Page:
CFR Presents

Women Around the World

CFR experts analyze women’s advancement globally.

The Women Driving International Development

by Guest Blogger for the Women and Foreign Policy Program Tuesday, January 10, 2017
MCC farm senegal Bineta Dioum Ba is a farmer in northern Senegal. Thanks to MCC’s compact with Senegal, women received user right titles to the land for the first time. (Jake Lyell/MCC)

Voices from the Field features contributions from scholars and practitioners highlighting new research, thinking, and approaches to development challenges. This article is authored by Dana J. Hyde, CEO of the Millennium Challenge Corporation.

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Trump Should Support the International Criminal Court

by Catherine Powell Monday, January 9, 2017
Bensouda bemba congo ICC Fatou Bensouda, Prosecutor of the International Criminal Court (ICC), stands in The Hague, Netherlands, October 26, 2016. REUTERS/Michael Kooren

With the presidential transition underway, observers have noted with concern President-elect Trump’s hostility toward international institutions. As CFR Senior Fellow Stewart Patrick notes, “[T]here is one prediction we can take to the bank: The United Nations is going to get hammered.”

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Women Around the World: Year in Review

by Rachel Vogelstein Friday, January 6, 2017
Clinton women election Trump vote U.S. Democratic presidential nominee Hillary Clinton waves to the crowd at a campaign rally on November 7, 2016, the final day of campaigning before the election. REUTERS/Brian Snyder

Welcome to a special edition of “Women Around the World: This Week,” a series that highlights noteworthy news related to women and U.S. foreign policy. This week’s post, highlighting 2016’s most significant stories about the status and rights of women and girls globally, was compiled with support from Becky Allen and Anne Connell.

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Women Around the World: This Week

by Rachel Vogelstein Thursday, December 22, 2016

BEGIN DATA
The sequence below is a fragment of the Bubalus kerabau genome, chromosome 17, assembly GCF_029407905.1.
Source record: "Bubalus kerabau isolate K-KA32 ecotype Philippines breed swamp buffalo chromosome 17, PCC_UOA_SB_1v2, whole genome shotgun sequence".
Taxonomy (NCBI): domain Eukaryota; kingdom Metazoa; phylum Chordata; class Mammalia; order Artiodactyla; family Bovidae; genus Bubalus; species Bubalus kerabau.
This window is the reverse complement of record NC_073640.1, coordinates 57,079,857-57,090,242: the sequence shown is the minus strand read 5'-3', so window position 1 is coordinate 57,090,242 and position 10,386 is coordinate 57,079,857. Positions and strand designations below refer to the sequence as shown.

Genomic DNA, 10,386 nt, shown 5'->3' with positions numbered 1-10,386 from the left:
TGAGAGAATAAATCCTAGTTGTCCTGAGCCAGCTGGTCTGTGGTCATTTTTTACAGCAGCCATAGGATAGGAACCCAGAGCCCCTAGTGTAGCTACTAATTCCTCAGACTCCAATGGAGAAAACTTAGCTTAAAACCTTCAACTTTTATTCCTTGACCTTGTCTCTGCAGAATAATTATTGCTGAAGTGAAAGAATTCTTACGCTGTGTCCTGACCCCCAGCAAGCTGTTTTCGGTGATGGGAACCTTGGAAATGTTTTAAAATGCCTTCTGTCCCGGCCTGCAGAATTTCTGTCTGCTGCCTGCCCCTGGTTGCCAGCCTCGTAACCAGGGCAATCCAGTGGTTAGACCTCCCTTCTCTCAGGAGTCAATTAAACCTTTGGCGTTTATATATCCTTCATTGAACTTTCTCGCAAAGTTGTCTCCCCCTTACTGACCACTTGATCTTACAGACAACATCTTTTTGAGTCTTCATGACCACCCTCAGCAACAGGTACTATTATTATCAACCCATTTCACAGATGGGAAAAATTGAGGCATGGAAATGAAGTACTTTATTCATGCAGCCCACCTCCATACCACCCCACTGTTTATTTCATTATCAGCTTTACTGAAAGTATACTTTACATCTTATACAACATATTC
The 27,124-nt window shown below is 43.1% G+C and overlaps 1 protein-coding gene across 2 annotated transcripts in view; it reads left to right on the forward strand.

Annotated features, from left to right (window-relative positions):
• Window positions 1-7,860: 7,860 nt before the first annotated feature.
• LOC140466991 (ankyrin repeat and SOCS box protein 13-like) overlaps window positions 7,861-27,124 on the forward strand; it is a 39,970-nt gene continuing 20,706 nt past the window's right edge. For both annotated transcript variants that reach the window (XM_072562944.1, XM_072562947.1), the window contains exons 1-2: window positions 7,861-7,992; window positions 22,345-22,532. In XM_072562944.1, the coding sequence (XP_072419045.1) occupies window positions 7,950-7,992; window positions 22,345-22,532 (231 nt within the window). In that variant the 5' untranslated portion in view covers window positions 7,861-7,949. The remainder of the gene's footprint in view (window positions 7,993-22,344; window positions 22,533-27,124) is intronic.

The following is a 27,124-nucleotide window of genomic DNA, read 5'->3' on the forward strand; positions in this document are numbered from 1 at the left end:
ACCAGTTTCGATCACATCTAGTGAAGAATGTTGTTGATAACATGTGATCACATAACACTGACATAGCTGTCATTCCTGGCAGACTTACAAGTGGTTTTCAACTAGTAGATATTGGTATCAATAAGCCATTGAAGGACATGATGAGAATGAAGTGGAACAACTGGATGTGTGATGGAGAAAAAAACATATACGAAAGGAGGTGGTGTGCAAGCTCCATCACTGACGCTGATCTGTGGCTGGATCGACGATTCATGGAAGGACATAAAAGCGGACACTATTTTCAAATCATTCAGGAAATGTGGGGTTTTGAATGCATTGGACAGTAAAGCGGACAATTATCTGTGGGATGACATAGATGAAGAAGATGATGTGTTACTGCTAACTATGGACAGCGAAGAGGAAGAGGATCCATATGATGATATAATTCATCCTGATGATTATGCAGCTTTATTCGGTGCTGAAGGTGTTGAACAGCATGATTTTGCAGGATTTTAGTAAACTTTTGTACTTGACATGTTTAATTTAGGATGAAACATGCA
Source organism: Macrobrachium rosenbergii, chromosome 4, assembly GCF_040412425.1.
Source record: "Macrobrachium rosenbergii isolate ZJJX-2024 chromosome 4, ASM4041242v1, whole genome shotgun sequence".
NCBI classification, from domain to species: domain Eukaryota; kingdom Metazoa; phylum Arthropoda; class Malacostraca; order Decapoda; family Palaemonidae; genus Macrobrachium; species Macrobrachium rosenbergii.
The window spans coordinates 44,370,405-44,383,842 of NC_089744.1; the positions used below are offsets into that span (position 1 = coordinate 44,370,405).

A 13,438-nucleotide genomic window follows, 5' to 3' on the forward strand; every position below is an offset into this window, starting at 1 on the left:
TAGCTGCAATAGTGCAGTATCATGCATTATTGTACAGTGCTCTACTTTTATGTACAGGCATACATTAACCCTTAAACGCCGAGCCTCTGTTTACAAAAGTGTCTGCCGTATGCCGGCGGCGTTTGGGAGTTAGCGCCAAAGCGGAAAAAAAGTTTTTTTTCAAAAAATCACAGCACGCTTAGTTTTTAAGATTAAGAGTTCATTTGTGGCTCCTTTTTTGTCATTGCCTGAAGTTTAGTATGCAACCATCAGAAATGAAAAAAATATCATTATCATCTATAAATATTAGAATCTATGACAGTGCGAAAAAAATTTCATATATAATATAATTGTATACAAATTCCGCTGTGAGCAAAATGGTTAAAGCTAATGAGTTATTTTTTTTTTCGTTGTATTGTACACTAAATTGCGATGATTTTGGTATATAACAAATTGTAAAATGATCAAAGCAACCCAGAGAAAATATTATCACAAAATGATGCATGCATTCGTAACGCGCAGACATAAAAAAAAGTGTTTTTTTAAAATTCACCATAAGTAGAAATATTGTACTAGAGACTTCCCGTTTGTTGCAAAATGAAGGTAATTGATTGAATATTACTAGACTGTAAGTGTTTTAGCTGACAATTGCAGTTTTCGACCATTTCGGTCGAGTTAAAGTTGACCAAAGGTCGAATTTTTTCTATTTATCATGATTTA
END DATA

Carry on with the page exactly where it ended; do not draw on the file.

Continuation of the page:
India money banks women demonitization People wait for a bank to open to withdraw and deposit their money, after the scrapping of 500 and 1,000 Indian rupees currency notes, in Ahmedabad, India, December 5, 2016. REUTERS/Amit Dave

Welcome to “Women Around the World: This Week,” a series that highlights noteworthy news related to women and U.S. foreign policy. This week’s post, covering from December 18 to December 24, was compiled with support from Becky Allen and Anne Connell.

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Women Around the World: This Week

by Rachel Vogelstein Monday, December 19, 2016
Rebel fighters and civilians gather near damaged buildings as they wait to be evacuated from a rebel-held sector of eastern Aleppo, Syria December 18, 2016. Picture taken December 18, 2016. REUTERS/Abdalrhman Ismail Rebel fighters and civilians gather near damaged buildings as they wait to be evacuated from a rebel-held sector of eastern Aleppo, Syria December 18, 2016. Picture taken December 18, 2016. REUTERS/Abdalrhman Ismail

Welcome to “Women Around the World: This Week,” a series that highlights noteworthy news related to women and U.S. foreign policy. This week’s post, covering from December 11 to December 19, was compiled with support from Becky Allen, Anne Connell, and Lauren Hoffman.

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Women Around the World: This Week

by Rachel Vogelstein Friday, December 9, 2016
south korea merkel burqa ban veil nigeria People react after impeachment vote on South Korean President Park Geun-hye was passed, in front of the National Assembly in Seoul, South Korea. The sign reads "Step Down Park Geun-hye". News1 via REUTERS

Welcome to “Women Around the World: This Week,” a series that highlights noteworthy news related to women and U.S. foreign policy. This week’s post, covering from December 3 to December 10, was compiled with support from Becky Allen, Anne Connell, and Lauren Hoffman.